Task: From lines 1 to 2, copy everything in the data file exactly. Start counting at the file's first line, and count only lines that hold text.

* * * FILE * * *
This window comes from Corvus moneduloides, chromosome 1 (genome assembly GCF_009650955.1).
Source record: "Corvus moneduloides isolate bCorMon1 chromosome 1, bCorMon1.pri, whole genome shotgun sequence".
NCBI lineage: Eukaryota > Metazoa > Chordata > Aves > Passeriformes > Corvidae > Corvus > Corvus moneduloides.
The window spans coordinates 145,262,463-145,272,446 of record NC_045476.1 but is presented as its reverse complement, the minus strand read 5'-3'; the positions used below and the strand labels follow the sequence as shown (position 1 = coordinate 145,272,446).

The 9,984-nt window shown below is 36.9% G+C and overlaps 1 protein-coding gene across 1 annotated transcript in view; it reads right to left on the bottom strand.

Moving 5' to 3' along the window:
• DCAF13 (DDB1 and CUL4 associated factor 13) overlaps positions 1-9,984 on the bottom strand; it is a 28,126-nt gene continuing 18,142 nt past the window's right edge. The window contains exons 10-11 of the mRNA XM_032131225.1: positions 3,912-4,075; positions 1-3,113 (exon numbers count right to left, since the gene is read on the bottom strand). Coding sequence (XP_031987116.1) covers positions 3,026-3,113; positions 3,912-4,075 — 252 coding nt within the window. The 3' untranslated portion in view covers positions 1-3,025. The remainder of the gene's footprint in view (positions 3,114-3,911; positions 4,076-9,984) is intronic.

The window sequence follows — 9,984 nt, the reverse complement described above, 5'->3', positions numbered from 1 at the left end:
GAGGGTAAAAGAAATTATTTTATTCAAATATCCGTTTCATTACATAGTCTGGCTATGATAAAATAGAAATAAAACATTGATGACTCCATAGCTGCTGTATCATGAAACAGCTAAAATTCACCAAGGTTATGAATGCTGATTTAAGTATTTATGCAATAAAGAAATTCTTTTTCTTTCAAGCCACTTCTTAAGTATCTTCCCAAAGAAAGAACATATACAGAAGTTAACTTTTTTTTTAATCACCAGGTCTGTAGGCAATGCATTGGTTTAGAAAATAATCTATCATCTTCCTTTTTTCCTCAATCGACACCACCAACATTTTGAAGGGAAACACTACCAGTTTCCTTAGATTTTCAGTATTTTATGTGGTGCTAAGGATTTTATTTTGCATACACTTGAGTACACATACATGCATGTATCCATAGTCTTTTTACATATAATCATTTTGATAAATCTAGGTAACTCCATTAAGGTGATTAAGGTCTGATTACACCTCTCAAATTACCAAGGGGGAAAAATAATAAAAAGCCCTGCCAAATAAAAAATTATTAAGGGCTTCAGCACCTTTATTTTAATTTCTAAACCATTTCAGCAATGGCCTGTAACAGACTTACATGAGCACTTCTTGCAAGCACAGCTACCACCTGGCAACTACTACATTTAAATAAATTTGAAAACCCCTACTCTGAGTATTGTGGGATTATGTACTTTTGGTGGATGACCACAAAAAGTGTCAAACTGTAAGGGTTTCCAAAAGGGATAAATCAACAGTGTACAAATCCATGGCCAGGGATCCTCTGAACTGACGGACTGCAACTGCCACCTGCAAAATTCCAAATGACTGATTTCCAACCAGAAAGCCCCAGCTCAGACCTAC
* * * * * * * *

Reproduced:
This window comes from Corvus moneduloides, chromosome 1 (genome assembly GCF_009650955.1).
Source record: "Corvus moneduloides isolate bCorMon1 chromosome 1, bCorMon1.pri, whole genome shotgun sequence".